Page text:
“We Are All Descended From Grandfathers!”

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One or more of all these candidates, announced or not, may well have completely withdrawn by the time these words appear in print, or other strong contenders may have appeared; this is a hazard of bimonthly publication. But it will really not alter our point, which is to look for a moment to the roots of American life and to marvel at its unparalleled richness and diversity.

THE CATTLE DRIVER

It is useless to seek out a real log cabin among the birthplaces of the current contenders for the Presidency. But there is an authentic farmhouse—oil-lit and far from prosperous. It is the rambling Sam Johnson place on the Pedernales River near Johnson City, Blanco County, Texas, where a boy was born at daybreak, August 27, 1908, to Rebekah Baines Johnson and Samuel Ealy Johnson, Jr.

Rebekah’s father had served in the state legislature, holding the seat later occupied by his son-in-law. Her husband was a farmer and a schoolteacher: he served five terms in the Texas legislature. Living near them was the child’s white-haired, white-bearded paternal grandfather, who had also served in the legislature for one term as a Populist. Politics seemed to be the cottage industry, so much so that on hearing the glad news Samuel EaIy Johnson, Sr., mounted a horse and took to the countryside to give the neighbors the news:

“A United States senator was born this morning—my grandson.”

In retrospect this was a rare thing for a Texan: an understatement. Old Sam was a tall, gregarious porchsitter, a patriarch who had raised nine children and was living out a somewhat impoverished old age in the farmhouse which today is the center of the LBJ Ranch. The present First Lady likes to tell how her husband was a runaway almost as soon as he could walk, fortunately turning up not in the river but at grandfather’s, where he would climb around in a rolltop desk that was carefully kept stocked for him with apples and stick candy.

President Lyndon Johnson’s grandfather was born on November 12, 1838, in Alabama, while his family was making the slow journey from Georgia to Texas. He was the tenth child. Jesse and Lucy Webb Barnett Johnson got to Texas all right, settling at Lockhart in 1846, but both died there about ten years later. Meanwhile, Sam and his elder brother, Tom, had gone to the Blanco County area of Texas; there they started buying cattle.

It was the right historic moment to enter a hard but romantic business. They acquired land and built a log-cabin fort with a fine view of the Pedernales. “These old pioneers always had enough poetry in their souls to choose a beautiful home site—and a beautiful graveyard,” says Mrs. Lyndon Johnson today. This rude building, which is now shown to visitors, became the nucleus later of Johnson City, and before the Civil War began, Sam and Tom were driving large herds along the Chisholm Trail up to Kansas and even to Montana. Three Johnson nephews joined the enterprise, which became the largest in that particular part of the state, eventually acquiring 50,000 acres.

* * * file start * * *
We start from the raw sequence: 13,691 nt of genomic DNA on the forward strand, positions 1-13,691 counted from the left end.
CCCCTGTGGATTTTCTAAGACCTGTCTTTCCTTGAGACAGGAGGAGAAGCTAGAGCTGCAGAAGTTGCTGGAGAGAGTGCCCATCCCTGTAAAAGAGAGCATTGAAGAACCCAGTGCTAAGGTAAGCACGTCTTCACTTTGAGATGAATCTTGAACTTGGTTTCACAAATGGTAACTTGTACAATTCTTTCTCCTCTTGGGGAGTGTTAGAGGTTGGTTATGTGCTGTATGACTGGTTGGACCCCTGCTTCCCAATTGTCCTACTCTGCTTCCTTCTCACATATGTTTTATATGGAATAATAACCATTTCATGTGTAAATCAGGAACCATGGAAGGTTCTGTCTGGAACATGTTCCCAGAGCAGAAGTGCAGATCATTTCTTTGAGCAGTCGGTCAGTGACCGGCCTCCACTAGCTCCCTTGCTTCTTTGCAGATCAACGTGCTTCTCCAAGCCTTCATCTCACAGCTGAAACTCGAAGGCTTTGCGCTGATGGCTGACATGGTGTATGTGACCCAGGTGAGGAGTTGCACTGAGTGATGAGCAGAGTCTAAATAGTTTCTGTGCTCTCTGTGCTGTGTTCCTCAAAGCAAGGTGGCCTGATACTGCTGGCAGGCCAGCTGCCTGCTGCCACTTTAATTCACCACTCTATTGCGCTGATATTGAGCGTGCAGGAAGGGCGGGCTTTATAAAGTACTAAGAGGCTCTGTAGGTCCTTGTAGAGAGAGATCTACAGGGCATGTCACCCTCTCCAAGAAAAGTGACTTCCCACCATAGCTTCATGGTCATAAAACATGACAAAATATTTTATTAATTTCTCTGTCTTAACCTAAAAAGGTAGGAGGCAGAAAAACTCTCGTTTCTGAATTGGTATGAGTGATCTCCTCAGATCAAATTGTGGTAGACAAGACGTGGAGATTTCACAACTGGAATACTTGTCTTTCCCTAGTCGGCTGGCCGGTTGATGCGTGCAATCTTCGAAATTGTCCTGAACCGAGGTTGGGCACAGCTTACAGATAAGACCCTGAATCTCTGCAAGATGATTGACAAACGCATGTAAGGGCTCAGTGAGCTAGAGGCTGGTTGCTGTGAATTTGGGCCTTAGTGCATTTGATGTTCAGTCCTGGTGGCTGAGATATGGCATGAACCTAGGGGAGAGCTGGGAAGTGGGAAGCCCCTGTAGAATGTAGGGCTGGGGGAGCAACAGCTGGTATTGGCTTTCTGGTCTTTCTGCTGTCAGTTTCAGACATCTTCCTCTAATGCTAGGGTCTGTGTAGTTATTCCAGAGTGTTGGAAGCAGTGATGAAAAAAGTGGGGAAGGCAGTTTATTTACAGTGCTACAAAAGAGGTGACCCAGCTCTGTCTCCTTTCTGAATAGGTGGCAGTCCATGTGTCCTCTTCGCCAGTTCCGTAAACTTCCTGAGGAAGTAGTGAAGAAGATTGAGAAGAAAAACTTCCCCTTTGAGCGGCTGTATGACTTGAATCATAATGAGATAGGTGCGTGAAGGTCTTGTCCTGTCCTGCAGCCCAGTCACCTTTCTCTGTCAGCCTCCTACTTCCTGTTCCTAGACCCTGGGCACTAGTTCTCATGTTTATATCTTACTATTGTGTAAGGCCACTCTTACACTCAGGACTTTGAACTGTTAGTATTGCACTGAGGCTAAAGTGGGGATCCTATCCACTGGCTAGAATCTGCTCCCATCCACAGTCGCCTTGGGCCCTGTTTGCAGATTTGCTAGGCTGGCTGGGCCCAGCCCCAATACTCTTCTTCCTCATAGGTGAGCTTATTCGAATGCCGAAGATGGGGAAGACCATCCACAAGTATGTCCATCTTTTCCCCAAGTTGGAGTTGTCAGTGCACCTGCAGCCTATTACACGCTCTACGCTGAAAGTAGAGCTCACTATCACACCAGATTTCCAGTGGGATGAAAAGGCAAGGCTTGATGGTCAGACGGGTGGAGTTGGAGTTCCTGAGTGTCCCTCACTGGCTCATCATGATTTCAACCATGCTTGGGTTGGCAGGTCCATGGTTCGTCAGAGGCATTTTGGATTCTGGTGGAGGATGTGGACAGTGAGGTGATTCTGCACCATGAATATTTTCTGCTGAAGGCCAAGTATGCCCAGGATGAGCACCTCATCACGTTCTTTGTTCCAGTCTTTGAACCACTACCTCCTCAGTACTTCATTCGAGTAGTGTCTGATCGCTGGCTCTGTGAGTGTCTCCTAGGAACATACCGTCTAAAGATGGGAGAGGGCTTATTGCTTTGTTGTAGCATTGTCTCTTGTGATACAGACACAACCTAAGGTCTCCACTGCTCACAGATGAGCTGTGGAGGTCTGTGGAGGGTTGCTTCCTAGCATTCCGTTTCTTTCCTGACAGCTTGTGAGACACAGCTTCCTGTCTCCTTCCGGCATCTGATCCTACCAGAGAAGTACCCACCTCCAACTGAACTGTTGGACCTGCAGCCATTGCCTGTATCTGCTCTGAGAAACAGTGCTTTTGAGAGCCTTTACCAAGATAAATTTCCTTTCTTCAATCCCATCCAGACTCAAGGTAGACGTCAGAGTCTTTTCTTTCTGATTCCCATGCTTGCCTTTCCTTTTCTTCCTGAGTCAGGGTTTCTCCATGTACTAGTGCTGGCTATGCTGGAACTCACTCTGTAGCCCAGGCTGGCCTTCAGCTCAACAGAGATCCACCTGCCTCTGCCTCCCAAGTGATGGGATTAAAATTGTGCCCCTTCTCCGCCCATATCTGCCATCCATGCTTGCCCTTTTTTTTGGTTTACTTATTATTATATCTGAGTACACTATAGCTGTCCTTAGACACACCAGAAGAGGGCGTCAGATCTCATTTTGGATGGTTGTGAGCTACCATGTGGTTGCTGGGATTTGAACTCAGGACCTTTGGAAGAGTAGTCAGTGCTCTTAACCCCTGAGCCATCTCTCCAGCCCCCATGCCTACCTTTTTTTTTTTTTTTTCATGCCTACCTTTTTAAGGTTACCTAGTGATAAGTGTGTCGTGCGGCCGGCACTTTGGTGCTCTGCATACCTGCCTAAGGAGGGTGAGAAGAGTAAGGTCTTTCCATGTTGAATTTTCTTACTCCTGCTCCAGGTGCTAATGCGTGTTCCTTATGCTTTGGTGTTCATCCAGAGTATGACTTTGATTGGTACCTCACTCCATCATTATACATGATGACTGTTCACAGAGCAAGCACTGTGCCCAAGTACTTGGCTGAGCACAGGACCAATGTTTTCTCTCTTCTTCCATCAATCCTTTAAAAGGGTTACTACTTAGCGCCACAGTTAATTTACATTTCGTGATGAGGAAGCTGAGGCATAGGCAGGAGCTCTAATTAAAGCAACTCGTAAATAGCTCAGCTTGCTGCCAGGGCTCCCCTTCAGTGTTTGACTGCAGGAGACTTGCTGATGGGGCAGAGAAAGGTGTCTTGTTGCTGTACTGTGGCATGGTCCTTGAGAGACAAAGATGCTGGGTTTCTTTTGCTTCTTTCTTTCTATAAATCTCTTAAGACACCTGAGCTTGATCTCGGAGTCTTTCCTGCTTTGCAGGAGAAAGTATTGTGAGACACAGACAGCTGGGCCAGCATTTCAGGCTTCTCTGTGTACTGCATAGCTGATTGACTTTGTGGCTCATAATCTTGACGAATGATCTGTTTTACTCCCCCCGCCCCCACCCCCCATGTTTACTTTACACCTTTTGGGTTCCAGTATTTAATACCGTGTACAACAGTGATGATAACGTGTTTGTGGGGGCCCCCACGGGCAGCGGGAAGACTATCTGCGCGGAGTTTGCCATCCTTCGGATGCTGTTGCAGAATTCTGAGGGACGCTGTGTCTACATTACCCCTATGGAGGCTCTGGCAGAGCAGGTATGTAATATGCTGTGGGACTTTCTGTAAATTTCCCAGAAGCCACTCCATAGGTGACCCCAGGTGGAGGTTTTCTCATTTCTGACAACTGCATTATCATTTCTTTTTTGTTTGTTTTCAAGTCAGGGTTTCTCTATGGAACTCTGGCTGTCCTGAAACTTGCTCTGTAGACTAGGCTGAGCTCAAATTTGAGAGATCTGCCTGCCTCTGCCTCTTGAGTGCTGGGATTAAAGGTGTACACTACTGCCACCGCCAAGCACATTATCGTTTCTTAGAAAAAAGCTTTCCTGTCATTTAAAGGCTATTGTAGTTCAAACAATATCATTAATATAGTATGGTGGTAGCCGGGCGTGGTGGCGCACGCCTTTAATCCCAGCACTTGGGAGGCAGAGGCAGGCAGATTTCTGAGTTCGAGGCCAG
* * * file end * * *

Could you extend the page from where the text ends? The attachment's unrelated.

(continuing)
When Texas joined the Confederacy, Sam Johnson enlisted in Company B of DeBray’s Regiment at Lockhart and saw service throughout the war. He gained some distinction for bravery in battles at Galveston and at Pleasant Hill, where his horse was shot out from under him. Returning to Lockhart after the war, he married a well-born Texas lady named Eliza Bunton and brought her back to the log-fort bachelor’s quarters on the Pedernales, where he and his brothers resumed cattle-driving on an even bigger scale. They built pens and branding stalls not far away at Williamson’s Creek. From there, herds of 2,500 to 3,000 longhorns, accompanied by a trail driver, cook, wrangler, and as many as sixteen cowboys, would head north for Kansas in the spring. It was a life of dust and weariness, of buffalo-hunting and chance meetings with Indians, of genuine hardship. But it was a life of independence—the Texas legend when it was real.

It was a young man’s world, and not perhaps what a gently reared young woman like Eliza Johnson had expected. She accepted it bravely, but yearned for her more civilized home back in Lockhart. She yearned all the more when Indian troubles came to Blanco County. In 1869, a local couple were killed and scalped by the Indians, and a party of local men set out after them. The Texans found the Indians at Deer Creek, drove them away in a small skirmish, and started back to the Johnson ranch.

Meanwhile, Eliza was having an adventure of her own. She was alone when she saw Indians coming in from the north on ponies. Quickly she snatched up her new baby, grabbed an extra diaper, and descended through a trap door to a storage cellar below, somehow pulling the rug back into place with her fingertips before she closed it. After a short while the Indians burst into the room above, and she could hear them knocking things about. Stifling the infant’s cries with the diaper, she waited quietly for the raiders to find her—or leave. At length there was no more noise, but still she remained in the cellar, fearful lest some Indians had loitered behind. After a long time, she heard more footsteps, and was relieved to hear the strong voice of her husband shouting, “Eliza! Eliza!”

Up went the trap door and out came a dutiful voice:

“Here I am, Mr. Sam.”